Figure 8.18 Blanche of Castile and her son Louis IX, Bible moralisée. New York, The Morgan Library and Museum, MS M. 240, fol. 8 recto, ca. late 1230s. © The Morgan Library and Museum.

In this extravagantly luxurious image, four figures are depicted in two registers and separated by trilobed arches resting on narrow columns. The rooflines and towers of a simplified cityscape fill the space above the arches in each register, while the background beneath the arches is resplendent in gold leaf. The clerical author and the scribe or illuminator to whom he dictates are clearly subject to the royal figures above them. Seated on ornate thrones, dressed in fine garments and wearing similar crowns, these two figures are the same size and height, suggesting equal importance. Although Louis holds the scepter and seal of his authority while Blanche’s hands are empty, her active gesturing suggests that she speaks in this image while the young Louis looks on and listens to her guidance. Reminiscent of some Gothic images of the Coronation of the Virgin, in which Mary and Christ appear similarly as two royal figures sitting opposite one another on thrones, this image articulates the power and authority held by Blanche as regent through her depiction as valued counselor and wise mother.

In the late thirteenth and early fourteenth century, another queen of France, Isabeau of Bavaria (ca. 1370–1435), wife of Charles VI, played an important role in running the kingdom during the king’s frequent attacks of mental illness. History has not been kind to Isabeau, who has frequently been represented as a villainous criminal whose agreement to the Treaty of Troyes led to her disowning her own son, the future Charles VII. Yet, from 1402, she was invested with very real governmental power by her husband, and she was an important patron of the arts.[49] Around 1410, she commissioned a richly illuminated copy of the works of Christine de Pizan, which is now housed in the British Library. This book, known as the Queen’s Manuscript (London, BL, MS Harley 4431), was supervised by Christine de Pizan herself, and the frontispiece shows the writer in the process of presenting her work to Isabeau who sits in her bedchamber surrounded by five ladies all wearing sumptuous clothes and with their hair dressed in the fashionable “horn” style, as shown in Figure 8.19. The background of fleur-de-lys and the lozenges of Isabeau’s own house allude both to Isabeau’s origins and to her status as queen of France. Her reception of Christine de Pizan’s book makes it clear that she is a lady of learning who takes an interest in women themselves through her patronage of a female author. In her tomb effigy in the church of St. Denis in Paris, Isabeau is represented as both widow and queen. Her figure parallels that of her husband: in addition to her elaborate widow’s headdress, she wears, like him, a crown carved with the French fleur-de-lys; and in her right hand, she holds a scepter, symbol of the earthly power she once wielded.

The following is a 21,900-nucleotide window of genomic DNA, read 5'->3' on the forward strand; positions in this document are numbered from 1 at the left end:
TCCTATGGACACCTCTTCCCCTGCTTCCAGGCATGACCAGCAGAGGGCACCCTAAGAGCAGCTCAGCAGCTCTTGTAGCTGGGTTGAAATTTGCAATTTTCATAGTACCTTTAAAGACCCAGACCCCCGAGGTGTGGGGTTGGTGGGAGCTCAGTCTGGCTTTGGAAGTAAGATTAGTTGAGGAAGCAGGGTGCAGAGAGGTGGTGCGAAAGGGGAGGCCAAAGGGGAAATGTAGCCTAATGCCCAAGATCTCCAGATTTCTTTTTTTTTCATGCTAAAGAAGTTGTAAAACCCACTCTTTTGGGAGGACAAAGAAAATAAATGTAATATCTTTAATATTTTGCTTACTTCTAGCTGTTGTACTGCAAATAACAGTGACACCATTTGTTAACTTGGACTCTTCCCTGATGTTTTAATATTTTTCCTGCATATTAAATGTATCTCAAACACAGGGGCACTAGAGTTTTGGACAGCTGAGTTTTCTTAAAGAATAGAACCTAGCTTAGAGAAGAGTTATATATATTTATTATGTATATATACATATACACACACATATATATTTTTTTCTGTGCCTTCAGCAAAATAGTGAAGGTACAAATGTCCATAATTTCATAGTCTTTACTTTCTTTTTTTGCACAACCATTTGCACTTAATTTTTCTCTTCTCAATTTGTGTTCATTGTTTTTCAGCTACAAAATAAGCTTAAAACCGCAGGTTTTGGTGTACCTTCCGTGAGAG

Figure 8.19 Master of the Cité des Dames and Workshop, Christine de Pisan Presenting Her Book to Isabeau of Bavaria. London, British Library, MS Harley 4431, fol. 3 recto. ca. 1410–11. © The British Library Board.

In the later fifteenth century, a number of powerful and highly educated women emerged at the French court, emanating from the circle of Anne of France (1461–1522), sister of Charles VIII. Anne’s association of herself with St. Anne and her promotion of herself as daughter and sister of the king, and then as the duchess of Bourbon, is evident in the Moulins Triptych noted previously. She served as a model for future queens and duchesses such as Anne of Brittany, Louise of Savoy, and Margaret of Austria.[50] All these women employed images of themselves and their favorite saints to help them assert, execute, and maintain their role as rulers and regents. For instance, the Visitation scene in the Très Petites Heures (Paris, BnF, n.a.l. 3120) belonging to Anne of Brittany (1477–1514) and noted previously, draws a clear parallel between Anne, who had become queen of France for a second time through her marriage to Louis XII, and the holy mothers of the Visitation scene by depicting Anne’s crowned arms at the bottom of the page, as shown in Figure 8.20. Such a mise-en-page was intended to associate Anne with the blessed, biblical mothers and their miraculous conception of illustrious children: as queen of France, Anne too was expected to give birth to a male heir who would be a leader and defend the kingdom of God.

Figure 8.20 Lauds, from the Très Petites Heures. Paris, Bibliothèque nationale de France, nouvelle acquisition latine, 3120, fol. 40 recto. © Bibliothèque nationale de France.